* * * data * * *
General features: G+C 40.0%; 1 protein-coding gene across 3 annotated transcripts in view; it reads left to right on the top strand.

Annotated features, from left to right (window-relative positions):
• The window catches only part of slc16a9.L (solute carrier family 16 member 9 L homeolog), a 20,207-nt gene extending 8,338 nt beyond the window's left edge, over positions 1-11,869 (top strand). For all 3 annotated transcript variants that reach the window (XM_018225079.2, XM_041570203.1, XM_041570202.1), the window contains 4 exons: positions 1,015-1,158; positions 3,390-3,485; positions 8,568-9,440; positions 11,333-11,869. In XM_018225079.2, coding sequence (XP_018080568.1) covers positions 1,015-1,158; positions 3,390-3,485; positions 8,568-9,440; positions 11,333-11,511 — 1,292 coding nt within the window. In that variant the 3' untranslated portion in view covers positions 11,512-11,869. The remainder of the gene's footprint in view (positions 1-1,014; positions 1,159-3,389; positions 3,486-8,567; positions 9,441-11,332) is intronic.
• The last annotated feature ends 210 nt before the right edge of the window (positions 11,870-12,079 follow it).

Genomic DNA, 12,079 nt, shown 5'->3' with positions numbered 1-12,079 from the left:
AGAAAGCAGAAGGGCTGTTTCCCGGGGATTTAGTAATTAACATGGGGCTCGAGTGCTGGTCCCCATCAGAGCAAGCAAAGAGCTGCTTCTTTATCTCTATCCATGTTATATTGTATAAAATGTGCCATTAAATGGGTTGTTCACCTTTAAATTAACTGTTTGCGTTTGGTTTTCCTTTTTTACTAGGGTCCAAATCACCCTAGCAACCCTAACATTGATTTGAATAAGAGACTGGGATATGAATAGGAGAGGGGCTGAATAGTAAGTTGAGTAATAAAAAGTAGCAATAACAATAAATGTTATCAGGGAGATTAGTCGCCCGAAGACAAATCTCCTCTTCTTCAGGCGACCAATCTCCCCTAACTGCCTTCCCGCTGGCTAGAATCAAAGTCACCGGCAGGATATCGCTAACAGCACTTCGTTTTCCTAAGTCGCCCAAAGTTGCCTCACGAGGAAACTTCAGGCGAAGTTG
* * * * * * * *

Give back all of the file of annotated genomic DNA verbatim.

General features: G+C 40.0%; 1 protein-coding gene across 3 annotated transcripts in view; it reads left to right on the top strand.

Annotated features, from left to right (window-relative positions):
• The window catches only part of slc16a9.L (solute carrier family 16 member 9 L homeolog), a 20,207-nt gene extending 8,338 nt beyond the window's left edge, over positions 1-11,869 (top strand). For all 3 annotated transcript variants that reach the window (XM_018225079.2, XM_041570203.1, XM_041570202.1), the window contains 4 exons: positions 1,015-1,158; positions 3,390-3,485; positions 8,568-9,440; positions 11,333-11,869. In XM_018225079.2, coding sequence (XP_018080568.1) covers positions 1,015-1,158; positions 3,390-3,485; positions 8,568-9,440; positions 11,333-11,511 — 1,292 coding nt within the window. In that variant the 3' untranslated portion in view covers positions 11,512-11,869. The remainder of the gene's footprint in view (positions 1-1,014; positions 1,159-3,389; positions 3,486-8,567; positions 9,441-11,332) is intronic.
• The last annotated feature ends 210 nt before the right edge of the window (positions 11,870-12,079 follow it).

Genomic DNA, 12,079 nt, shown 5'->3' with positions numbered 1-12,079 from the left:
AGAAAGCAGAAGGGCTGTTTCCCGGGGATTTAGTAATTAACATGGGGCTCGAGTGCTGGTCCCCATCAGAGCAAGCAAAGAGCTGCTTCTTTATCTCTATCCATGTTATATTGTATAAAATGTGCCATTAAATGGGTTGTTCACCTTTAAATTAACTGTTTGCGTTTGGTTTTCCTTTTTTACTAGGGTCCAAATCACCCTAGCAACCCTAACATTGATTTGAATAAGAGACTGGGATATGAATAGGAGAGGGGCTGAATAGTAAGTTGAGTAATAAAAAGTAGCAATAACAATAAATGTTATCAGGGAGATTAGTCGCCCGAAGACAAATCTCCTCTTCTTCAGGCGACCAATCTCCCCTAACTGCCTTCCCGCTGGCTAGAATCAAAGTCACCGGCAGGATATCGCTAACAGCACTTCGTTTTCCTAAGTCGCCCAAAGTTGCCTCACGAGGAAACTTCAGGCGAAGTTG